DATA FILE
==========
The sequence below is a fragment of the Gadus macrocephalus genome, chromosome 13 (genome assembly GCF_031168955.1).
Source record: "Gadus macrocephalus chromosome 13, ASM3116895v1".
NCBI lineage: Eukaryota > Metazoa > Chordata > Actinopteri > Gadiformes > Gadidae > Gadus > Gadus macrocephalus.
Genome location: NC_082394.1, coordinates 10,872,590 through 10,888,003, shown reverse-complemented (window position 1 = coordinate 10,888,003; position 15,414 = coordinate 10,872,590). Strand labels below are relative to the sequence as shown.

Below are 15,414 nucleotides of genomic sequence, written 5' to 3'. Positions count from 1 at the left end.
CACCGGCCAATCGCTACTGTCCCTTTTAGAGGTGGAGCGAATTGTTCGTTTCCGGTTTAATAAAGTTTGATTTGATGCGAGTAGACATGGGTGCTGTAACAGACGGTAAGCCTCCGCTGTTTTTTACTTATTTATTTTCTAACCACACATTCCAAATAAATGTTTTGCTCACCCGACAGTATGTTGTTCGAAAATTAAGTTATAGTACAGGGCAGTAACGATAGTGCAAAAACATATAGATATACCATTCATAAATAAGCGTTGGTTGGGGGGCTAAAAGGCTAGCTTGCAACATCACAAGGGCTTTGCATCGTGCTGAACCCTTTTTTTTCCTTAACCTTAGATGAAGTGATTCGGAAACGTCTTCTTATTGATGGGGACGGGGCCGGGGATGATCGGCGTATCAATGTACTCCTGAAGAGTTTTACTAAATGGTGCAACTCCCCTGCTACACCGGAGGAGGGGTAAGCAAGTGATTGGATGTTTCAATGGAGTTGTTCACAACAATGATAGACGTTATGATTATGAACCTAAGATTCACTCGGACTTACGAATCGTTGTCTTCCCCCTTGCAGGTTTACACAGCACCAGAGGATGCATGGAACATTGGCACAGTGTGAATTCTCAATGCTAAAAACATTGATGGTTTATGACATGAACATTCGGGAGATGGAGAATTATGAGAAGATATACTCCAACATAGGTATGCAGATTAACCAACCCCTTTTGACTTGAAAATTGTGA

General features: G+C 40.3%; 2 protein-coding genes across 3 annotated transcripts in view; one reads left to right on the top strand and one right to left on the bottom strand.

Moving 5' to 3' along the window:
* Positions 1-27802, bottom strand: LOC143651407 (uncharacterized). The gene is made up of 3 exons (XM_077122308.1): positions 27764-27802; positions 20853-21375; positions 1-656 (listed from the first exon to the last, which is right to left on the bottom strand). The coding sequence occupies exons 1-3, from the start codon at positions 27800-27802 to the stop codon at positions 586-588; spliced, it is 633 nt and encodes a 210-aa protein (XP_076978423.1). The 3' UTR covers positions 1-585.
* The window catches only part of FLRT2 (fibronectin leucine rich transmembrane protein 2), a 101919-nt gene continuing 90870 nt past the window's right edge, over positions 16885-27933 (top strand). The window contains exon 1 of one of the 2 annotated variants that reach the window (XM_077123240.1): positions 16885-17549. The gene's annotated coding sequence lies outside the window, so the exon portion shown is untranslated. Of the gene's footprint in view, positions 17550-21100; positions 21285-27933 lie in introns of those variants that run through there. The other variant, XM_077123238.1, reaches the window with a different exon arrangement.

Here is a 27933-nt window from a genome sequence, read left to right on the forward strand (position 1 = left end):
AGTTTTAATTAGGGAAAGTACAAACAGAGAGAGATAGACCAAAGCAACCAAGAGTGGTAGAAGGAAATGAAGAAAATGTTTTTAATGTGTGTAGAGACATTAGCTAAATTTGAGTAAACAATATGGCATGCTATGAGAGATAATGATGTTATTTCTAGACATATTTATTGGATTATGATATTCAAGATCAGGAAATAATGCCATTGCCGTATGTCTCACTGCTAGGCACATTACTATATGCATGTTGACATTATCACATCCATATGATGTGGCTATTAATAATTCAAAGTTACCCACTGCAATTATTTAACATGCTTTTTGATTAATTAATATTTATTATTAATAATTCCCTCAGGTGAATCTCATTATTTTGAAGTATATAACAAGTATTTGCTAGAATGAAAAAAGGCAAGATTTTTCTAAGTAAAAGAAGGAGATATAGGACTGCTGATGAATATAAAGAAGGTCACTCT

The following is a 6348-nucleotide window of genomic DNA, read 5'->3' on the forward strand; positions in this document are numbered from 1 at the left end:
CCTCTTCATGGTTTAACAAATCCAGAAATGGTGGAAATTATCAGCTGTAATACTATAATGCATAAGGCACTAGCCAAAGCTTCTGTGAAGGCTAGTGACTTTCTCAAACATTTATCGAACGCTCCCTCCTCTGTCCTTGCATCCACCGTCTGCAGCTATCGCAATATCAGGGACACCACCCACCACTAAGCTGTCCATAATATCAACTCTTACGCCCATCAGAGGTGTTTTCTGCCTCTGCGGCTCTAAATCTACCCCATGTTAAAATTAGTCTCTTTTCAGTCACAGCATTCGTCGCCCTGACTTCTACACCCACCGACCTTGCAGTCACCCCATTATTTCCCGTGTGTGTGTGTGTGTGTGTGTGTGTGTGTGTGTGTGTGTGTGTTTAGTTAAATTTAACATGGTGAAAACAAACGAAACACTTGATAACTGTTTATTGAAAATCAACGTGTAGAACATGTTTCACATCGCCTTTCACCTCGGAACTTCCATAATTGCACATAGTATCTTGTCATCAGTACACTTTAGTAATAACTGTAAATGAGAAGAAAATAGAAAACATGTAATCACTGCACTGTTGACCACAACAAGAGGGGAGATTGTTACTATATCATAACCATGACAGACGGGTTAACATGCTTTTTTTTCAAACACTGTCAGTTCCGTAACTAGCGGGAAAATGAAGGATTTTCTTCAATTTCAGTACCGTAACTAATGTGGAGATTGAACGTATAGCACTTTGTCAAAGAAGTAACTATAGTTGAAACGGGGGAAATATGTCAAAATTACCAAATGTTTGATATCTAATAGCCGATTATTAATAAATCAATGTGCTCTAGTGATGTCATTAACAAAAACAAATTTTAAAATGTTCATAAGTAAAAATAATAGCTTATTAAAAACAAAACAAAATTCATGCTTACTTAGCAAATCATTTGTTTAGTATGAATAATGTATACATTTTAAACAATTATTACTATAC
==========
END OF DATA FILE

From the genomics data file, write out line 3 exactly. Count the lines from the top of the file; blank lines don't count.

NCBI lineage: Eukaryota > Metazoa > Chordata > Actinopteri > Gadiformes > Gadidae > Gadus > Gadus macrocephalus.